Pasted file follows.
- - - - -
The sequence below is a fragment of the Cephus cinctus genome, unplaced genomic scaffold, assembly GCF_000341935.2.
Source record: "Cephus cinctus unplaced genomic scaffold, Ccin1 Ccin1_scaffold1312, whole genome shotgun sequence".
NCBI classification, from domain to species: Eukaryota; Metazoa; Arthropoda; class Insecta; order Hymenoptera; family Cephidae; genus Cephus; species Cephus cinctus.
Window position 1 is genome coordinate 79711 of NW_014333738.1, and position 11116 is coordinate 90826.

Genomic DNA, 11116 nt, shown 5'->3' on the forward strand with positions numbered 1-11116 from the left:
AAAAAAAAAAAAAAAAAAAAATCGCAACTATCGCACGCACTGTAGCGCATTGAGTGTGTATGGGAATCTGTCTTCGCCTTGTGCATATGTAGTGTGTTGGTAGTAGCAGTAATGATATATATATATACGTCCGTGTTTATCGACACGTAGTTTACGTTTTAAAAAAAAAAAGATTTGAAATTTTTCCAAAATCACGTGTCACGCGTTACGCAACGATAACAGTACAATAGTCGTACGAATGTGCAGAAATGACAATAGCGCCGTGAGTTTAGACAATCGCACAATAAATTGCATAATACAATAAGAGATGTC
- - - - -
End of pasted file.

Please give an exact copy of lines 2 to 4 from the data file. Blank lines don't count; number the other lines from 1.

Source record: "Cephus cinctus unplaced genomic scaffold, Ccin1 Ccin1_scaffold1312, whole genome shotgun sequence".
NCBI classification, from domain to species: Eukaryota; Metazoa; Arthropoda; class Insecta; order Hymenoptera; family Cephidae; genus Cephus; species Cephus cinctus.
Window position 1 is genome coordinate 79711 of NW_014333738.1, and position 11116 is coordinate 90826.